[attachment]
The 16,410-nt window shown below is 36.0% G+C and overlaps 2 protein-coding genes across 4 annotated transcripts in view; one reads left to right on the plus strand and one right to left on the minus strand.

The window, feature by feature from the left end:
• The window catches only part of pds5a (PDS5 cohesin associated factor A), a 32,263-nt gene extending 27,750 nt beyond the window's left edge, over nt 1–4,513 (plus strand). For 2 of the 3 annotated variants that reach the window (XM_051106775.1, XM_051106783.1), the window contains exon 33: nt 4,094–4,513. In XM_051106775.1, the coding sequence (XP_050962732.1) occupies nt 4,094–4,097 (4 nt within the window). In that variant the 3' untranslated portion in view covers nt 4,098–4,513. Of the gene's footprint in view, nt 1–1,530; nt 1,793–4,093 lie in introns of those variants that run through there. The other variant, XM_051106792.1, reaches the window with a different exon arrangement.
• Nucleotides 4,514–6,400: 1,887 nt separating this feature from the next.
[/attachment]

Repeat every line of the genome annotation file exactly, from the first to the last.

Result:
The 16,410-nt window shown below is 36.0% G+C and overlaps 2 protein-coding genes across 4 annotated transcripts in view; one reads left to right on the plus strand and one right to left on the minus strand.

The window, feature by feature from the left end:
• The window catches only part of pds5a (PDS5 cohesin associated factor A), a 32,263-nt gene extending 27,750 nt beyond the window's left edge, over nt 1–4,513 (plus strand). For 2 of the 3 annotated variants that reach the window (XM_051106775.1, XM_051106783.1), the window contains exon 33: nt 4,094–4,513. In XM_051106775.1, the coding sequence (XP_050962732.1) occupies nt 4,094–4,097 (4 nt within the window). In that variant the 3' untranslated portion in view covers nt 4,098–4,513. Of the gene's footprint in view, nt 1–1,530; nt 1,793–4,093 lie in introns of those variants that run through there. The other variant, XM_051106792.1, reaches the window with a different exon arrangement.
• Nucleotides 4,514–6,400: 1,887 nt separating this feature from the next.